Given the stress people expect him to feel, being a top favourite to win the Tour for the host country after a 34-year drought, for example, Pinot fired back, "if it was something that was going to crush me, I'd be already on the back foot.
"When it came to the Tourmalet on Saturday, I was under immense pressure. But in fact the public's support and expectations are boosting me now. And I think it helps Julian [Alaphilippe] as well."
Pinot once again insisted that for all his aggressive, gung-ho attitude on the climbs, he would not be looking too far ahead and forging overly ambitious plans. "I've done some nice stuff in this race, but I'm still only fourth overall," he pointed out.
Perhaps significantly, Pinot was not prepared to over-state the obstacles that he could face, either. "Tomorrow [Tuesday] is a flat stage, but there could be crosswinds again, and that's going to be worrying me. I don't like that, but we'll make do." He was equally phlegmatic about the heat, a factor that has done significant damage to his racing in the past and which in Nimes on Monday was far more notable than in the Pyrenees.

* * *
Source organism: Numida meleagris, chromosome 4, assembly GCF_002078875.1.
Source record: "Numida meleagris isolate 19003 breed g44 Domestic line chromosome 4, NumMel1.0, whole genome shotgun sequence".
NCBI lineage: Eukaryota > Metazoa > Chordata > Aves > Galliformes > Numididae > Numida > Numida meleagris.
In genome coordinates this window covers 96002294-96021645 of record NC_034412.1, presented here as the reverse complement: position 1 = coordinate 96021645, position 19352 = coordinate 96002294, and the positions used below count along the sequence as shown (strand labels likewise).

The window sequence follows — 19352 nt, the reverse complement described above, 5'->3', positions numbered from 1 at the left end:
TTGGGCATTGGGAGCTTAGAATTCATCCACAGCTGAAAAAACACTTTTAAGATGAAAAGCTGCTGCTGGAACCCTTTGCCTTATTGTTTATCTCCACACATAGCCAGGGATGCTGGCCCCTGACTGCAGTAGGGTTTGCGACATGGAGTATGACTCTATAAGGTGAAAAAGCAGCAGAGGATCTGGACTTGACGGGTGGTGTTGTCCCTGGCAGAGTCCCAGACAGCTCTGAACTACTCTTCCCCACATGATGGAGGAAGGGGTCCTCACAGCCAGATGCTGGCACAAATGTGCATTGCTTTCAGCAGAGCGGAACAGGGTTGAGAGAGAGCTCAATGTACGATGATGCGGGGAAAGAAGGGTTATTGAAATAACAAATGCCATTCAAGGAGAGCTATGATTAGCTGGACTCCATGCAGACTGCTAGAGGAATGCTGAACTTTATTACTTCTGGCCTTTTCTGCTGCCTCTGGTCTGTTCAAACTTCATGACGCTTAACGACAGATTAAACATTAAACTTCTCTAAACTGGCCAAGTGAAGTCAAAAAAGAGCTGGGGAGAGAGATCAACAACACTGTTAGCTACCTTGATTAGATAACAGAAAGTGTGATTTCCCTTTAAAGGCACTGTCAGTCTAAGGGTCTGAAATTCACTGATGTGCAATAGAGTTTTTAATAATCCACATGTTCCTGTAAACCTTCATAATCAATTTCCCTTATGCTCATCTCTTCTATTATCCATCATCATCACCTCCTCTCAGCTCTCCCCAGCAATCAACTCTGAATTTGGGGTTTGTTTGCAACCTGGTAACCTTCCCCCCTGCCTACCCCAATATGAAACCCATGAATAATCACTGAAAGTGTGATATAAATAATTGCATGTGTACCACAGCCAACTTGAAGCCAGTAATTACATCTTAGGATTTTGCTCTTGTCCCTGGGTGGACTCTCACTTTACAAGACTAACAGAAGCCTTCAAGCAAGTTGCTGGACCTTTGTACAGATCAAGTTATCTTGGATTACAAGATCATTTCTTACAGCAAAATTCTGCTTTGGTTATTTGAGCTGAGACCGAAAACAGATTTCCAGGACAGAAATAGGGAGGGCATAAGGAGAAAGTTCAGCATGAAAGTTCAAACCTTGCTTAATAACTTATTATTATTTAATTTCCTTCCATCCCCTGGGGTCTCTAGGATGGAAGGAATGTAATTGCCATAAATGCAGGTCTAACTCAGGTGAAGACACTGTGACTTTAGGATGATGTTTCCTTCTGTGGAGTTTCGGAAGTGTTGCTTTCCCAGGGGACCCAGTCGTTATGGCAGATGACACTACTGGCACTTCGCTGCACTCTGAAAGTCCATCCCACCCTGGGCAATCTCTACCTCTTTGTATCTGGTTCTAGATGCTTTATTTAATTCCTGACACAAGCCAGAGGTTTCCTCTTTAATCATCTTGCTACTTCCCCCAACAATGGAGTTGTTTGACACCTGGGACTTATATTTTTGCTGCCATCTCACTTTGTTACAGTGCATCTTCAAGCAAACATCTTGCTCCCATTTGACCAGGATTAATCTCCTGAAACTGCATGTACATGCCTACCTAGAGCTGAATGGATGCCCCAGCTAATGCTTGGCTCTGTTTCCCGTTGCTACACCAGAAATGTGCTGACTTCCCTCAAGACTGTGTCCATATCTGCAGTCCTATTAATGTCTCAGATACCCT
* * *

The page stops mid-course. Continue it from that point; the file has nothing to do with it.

"It's not something I particularly like," Pinot agreed. "But I don't think anybody likes racing at 40 degrees and it's the same for everybody. Yesterday was very hot and sticky weather and I don't think I had any problems, just the opposite in fact. When you're in form, you can get through the heat." He was equally dismissive of possibly suffering at altitude, saying "I've won in the Tour de Suisse at more than 2,000 metres," [ in 2015, -ed.] that's not going to be a problem:"